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Famine in Ancient Greece

New Study shows it was Feast or Famine for Europe’s First Farmers

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A new study based on a catalogue of radiocarbon dates has shown that populations plummeted after periods of agricultural booms in Europe, a finding that contradicts previous beliefs that agriculture led to population growth.

The change from hunting and gathering to farming settlements in Europe first began in Greece around 8,500 years ago and gradually spread across western Europe over the next few thousand years.  While the transformation was initially viewed as a time of abundance in which crops were grown and food was plentiful, the latest research shows that early farmers had a tough time. The study authors have proposed that this may have been due to soil degradation through deforestation and overuse of soils, ending in disease and warfare. 

The researchers compared ancient land use and climate indicators against a comprehensive database of 13,658 radiocarbon dates from archaeological sites across Europe. The data tells a story of Stone Age (or Neolithic) farming economies suffering a crash around 4000 B.C.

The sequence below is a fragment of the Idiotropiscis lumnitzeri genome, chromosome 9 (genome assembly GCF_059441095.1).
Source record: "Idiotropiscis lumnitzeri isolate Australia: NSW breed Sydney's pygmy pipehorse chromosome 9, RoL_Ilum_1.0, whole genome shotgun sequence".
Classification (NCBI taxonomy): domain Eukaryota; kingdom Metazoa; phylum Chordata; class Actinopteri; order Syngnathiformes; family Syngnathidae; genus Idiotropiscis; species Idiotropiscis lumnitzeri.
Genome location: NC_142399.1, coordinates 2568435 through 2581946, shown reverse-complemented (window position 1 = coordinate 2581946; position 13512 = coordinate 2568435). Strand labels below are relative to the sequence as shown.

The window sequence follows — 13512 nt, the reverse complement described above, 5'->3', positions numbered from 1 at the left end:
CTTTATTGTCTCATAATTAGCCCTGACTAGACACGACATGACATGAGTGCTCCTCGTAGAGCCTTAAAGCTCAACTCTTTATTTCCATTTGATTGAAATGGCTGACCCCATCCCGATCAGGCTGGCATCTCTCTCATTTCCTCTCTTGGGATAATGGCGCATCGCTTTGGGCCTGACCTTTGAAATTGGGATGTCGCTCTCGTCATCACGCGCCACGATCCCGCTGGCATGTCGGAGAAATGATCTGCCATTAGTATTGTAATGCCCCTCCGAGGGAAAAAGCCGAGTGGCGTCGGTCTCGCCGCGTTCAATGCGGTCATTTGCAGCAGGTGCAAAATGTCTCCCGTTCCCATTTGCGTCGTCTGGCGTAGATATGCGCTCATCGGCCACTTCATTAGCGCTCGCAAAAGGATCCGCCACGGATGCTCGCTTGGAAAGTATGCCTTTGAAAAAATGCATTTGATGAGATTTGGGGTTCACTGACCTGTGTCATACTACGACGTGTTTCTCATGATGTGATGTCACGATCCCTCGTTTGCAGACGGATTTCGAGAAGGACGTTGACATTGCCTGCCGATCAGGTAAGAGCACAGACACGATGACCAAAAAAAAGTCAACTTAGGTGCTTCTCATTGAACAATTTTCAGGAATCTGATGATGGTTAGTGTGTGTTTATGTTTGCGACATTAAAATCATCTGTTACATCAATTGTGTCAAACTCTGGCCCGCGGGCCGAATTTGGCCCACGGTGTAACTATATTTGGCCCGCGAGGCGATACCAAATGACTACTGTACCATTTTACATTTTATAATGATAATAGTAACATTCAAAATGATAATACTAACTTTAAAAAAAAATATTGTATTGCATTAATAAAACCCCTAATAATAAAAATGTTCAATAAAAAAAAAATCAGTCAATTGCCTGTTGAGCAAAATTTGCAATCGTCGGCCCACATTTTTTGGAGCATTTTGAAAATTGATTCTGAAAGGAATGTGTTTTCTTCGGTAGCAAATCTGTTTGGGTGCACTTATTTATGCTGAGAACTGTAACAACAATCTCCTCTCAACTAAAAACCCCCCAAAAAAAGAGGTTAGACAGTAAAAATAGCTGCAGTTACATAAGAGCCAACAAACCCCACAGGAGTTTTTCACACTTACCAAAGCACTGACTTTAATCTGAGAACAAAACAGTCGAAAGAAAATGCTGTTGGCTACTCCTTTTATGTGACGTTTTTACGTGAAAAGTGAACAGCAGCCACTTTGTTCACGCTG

Over a period of three to six centuries, some regions suffered population losses of 30 to 60%, which is equivalent to population losses that occurred during the bubonic plague (‘Black Death’) across Europe during the Middle Ages.

A later, smaller population boom happened around 2800 B.C. , which surprisingly were not linked with climate conditions as once believed. "It may be the case that the second boom is the outcome of a secondary product revolution—mainly dairying, which may have started earlier but gained momentum later," said archaeologist Ron Pinhasi of University College Dublin. The ability to digest milk into adulthood only developed around 8000 years ago as a result of a mutation which enabled adults to retain the enzyme that breaks down lactose.

There is often the assumption that new technology leads to periods of growth, abundance and other advantages for humanity. However, the current study shows that isn’t necessarily the case, and indeed reflecting on our own modern society shows that so-called advances in food technology could be disastrous for humanity’s long-term preservation.

By April Holloway

Comments

I believe the now oldest known is not Greek, but the Varna culture in eastern Europe. Varna outdates the Greek by 1000 years or so.

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